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USM Students Help Fight Crime in New Orleans

We heard recently from facilitators Maribeth Love and Paul Saputo about how they guided one New Orleans community on behalf of the Southern Mississippi Council of Conversations for Change to develop its first ever community impact statement. This document, created through a deliberative process, addresses the community-wide impact of what New Orleans Police Sergeant Doug Eckert called a “one-man crime wave.”

For the past six months in an area of New Orleans called Lakeview, a rash of home burglaries have been terrorizing residents. Among the items stolen have been dozens of flat-screen televisions, computers, and guns. These invasions of home privacy have not yet turned violent, but residents are concerned for the future and for the negative impact that these burglaries are having on this area still very much in recovery from Hurricane Katrina. Fortunately, police have apprehended the individual they believe is responsible for the crimes. Residents are concerned that the non-violent nature of the crimes will allow that individual to be released quickly despite the wide-ranging impact his crimes have had on the community, so two students from the University of Southern Mississippi took responsibility for helping Lakeview residents create a community impact statement through public deliberation. Paul Saputo and Maribeth Love, facilitators working on behalf of the Southern Miss Council of Conversations for Change, engaged residents of Lakeview in a spirited and focused Conversation Circle at the home of Rita Legrand on October 15. These Lakeview citizens explored the impact of the crime wave and ways that they felt their neighborhood could be restored through a just sentence upon conviction. The results of this discussion form the basis of the community impact statement which prosecutors will use when considering plea agreements, and which will be presented to the judge at sentencing. The Beacon of Hope in New Orleans and the continuing effect of the hurricane rebuilding fellowship grant from the Center for Community and Civic Engagement helped make this work possible.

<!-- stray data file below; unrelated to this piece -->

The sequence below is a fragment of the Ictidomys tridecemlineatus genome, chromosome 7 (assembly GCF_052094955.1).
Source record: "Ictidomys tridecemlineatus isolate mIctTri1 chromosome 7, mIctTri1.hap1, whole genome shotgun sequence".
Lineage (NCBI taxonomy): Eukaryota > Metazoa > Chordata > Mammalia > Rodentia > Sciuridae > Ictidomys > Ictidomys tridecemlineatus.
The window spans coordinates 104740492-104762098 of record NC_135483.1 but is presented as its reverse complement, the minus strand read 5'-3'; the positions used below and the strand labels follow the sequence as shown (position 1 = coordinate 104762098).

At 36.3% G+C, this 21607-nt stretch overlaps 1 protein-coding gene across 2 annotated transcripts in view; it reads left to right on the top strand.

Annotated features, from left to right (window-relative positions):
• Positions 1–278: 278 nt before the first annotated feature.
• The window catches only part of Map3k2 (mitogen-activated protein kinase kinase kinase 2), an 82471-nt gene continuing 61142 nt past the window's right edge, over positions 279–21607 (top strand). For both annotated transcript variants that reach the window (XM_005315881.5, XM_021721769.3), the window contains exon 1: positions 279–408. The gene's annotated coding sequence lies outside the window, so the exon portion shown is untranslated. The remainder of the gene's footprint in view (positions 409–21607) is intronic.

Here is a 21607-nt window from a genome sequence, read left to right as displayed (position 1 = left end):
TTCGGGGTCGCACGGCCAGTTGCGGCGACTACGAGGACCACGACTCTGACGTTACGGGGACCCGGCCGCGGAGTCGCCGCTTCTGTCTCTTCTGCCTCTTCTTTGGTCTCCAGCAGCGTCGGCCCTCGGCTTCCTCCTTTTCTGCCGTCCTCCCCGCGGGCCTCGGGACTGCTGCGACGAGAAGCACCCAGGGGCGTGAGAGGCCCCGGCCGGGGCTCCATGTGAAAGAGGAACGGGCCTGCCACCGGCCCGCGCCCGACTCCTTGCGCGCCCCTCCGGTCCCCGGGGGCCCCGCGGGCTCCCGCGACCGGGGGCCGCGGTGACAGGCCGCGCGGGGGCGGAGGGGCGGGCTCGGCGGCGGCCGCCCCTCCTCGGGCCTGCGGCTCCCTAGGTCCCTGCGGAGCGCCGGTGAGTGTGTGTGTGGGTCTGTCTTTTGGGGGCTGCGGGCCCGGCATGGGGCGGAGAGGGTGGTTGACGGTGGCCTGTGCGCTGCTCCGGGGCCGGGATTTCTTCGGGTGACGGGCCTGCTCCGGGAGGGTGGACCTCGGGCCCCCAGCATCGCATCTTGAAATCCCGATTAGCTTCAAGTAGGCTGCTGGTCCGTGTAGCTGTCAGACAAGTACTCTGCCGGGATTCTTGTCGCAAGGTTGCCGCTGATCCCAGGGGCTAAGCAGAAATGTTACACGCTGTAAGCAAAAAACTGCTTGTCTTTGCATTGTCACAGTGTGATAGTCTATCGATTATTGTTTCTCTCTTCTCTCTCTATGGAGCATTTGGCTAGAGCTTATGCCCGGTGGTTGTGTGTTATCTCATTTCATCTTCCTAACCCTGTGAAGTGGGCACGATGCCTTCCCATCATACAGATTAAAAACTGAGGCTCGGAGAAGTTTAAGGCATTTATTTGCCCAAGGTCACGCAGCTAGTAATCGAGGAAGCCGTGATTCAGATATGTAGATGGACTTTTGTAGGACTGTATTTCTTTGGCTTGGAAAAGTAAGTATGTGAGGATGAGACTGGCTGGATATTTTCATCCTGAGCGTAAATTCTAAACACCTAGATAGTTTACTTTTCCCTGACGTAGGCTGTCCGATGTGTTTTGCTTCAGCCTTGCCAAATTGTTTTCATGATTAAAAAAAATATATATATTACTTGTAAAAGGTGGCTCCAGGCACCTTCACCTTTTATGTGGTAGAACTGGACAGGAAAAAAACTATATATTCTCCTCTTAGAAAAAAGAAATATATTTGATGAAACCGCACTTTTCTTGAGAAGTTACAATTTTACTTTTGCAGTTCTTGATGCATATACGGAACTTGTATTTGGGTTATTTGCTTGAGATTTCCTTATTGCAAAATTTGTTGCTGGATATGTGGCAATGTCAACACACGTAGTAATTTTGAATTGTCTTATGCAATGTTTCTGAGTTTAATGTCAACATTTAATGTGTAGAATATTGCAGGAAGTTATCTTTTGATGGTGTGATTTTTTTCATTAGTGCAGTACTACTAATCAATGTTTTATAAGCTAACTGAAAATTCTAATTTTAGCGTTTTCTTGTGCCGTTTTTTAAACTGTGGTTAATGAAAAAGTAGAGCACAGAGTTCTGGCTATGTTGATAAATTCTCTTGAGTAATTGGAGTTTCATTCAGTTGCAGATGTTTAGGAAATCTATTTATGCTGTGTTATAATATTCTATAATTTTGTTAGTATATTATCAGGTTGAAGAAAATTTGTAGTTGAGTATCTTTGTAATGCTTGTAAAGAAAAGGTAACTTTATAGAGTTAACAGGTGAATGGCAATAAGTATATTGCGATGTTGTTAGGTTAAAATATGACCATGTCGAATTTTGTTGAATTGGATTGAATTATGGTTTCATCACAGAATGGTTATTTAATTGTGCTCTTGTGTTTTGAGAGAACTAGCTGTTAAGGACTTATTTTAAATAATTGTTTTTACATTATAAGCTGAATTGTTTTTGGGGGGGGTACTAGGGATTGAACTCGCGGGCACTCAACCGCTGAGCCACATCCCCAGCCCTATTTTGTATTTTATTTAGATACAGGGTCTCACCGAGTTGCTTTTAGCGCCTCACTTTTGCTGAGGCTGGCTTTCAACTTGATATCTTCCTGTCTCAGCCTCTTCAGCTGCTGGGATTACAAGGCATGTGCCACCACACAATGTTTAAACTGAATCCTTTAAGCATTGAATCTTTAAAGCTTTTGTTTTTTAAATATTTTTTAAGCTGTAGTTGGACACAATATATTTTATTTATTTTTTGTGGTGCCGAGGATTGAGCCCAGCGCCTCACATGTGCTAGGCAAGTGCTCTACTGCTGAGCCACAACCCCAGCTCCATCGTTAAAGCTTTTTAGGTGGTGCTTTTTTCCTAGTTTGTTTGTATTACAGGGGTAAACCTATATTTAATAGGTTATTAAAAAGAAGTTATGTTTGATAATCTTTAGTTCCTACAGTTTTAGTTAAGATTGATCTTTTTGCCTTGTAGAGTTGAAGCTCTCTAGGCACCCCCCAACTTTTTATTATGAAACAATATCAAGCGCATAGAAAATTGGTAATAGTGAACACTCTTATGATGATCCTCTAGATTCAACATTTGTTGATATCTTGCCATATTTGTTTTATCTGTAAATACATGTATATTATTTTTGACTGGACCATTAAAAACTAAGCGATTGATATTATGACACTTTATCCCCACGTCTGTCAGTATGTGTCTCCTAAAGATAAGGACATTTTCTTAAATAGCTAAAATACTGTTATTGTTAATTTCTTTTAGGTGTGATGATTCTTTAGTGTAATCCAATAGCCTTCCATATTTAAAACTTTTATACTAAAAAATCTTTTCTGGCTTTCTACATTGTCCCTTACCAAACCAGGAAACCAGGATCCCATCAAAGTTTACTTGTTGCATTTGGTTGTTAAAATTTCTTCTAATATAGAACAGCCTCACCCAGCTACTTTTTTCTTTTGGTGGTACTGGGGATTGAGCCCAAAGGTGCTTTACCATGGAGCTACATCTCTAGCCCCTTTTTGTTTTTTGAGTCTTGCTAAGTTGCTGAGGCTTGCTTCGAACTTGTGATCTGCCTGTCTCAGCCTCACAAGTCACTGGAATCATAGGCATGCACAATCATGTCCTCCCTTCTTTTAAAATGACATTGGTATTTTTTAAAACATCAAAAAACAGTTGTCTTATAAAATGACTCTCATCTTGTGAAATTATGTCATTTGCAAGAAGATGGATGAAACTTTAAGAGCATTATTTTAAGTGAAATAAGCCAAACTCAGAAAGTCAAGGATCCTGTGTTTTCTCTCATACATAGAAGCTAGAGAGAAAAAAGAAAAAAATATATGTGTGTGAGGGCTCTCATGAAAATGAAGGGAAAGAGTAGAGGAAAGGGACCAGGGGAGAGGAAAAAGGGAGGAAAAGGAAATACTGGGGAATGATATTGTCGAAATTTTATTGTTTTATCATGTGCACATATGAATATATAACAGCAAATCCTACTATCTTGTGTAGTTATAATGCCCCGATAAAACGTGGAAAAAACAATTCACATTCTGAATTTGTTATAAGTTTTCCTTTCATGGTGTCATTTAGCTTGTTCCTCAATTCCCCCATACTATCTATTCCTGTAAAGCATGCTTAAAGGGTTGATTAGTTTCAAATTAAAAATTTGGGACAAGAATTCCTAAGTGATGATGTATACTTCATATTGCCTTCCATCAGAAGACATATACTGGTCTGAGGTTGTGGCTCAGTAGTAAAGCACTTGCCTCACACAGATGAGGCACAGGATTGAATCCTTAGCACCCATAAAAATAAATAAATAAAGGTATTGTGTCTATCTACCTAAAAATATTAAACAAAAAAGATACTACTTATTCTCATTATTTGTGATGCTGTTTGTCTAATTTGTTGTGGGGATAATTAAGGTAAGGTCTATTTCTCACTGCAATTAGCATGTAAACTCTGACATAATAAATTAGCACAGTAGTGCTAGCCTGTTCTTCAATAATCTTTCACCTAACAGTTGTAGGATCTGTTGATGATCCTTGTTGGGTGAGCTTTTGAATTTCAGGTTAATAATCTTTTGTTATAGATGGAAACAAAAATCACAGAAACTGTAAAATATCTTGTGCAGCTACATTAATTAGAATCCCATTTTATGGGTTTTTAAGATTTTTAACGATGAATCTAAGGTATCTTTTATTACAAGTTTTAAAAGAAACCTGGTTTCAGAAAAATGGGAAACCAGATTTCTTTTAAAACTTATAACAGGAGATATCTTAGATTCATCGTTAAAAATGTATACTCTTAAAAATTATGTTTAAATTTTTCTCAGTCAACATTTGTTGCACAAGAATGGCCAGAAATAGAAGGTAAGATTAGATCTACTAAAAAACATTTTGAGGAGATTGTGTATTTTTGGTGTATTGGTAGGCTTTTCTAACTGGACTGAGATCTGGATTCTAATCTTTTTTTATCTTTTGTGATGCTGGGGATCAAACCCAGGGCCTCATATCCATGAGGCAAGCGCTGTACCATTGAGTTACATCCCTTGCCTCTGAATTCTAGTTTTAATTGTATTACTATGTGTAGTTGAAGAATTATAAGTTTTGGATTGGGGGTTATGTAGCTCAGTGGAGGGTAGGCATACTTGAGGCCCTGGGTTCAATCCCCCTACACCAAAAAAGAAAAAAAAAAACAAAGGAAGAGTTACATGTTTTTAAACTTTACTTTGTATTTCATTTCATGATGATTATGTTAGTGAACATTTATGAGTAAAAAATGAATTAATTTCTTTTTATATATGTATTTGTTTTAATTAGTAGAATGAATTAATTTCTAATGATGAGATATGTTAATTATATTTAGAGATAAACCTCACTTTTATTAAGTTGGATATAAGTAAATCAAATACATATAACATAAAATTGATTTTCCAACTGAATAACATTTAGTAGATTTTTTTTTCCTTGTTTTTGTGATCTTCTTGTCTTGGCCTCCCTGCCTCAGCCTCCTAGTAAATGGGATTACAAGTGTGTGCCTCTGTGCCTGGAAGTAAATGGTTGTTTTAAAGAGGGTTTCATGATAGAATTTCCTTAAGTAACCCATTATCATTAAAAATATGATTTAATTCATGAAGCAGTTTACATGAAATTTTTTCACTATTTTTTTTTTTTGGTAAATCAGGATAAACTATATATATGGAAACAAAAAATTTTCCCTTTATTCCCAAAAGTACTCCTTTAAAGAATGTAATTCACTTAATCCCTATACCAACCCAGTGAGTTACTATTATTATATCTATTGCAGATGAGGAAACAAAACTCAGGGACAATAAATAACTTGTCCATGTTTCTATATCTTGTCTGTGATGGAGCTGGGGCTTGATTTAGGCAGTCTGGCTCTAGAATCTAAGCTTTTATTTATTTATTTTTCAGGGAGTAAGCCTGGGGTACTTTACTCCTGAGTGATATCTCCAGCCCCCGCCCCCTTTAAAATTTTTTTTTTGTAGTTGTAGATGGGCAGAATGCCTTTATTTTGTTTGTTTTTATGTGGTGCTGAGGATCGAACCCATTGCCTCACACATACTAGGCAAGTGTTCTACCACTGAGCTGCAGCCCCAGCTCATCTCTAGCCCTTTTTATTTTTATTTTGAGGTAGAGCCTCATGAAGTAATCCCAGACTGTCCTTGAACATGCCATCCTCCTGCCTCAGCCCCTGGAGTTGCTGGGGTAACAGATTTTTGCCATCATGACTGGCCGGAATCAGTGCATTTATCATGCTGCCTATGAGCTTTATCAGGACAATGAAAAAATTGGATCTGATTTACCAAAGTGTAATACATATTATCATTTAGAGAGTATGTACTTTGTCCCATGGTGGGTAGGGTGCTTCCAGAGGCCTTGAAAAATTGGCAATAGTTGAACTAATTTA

For more information contact: Paul Saputo, pnsaputo@gmail.com; (504) 259-1642; www.conversationsforchange.org.

Amy Lang
Amy Lang is a Postdoctoral Fellow at the Center for the Study of Democratic Institutions at the University of British Columbia. She wrote her dissertation on British Columbia’s groundbreaking Citizens’ Assembly process, and is currently doing follow-up research on the Ontario Citizens’ Assembly.

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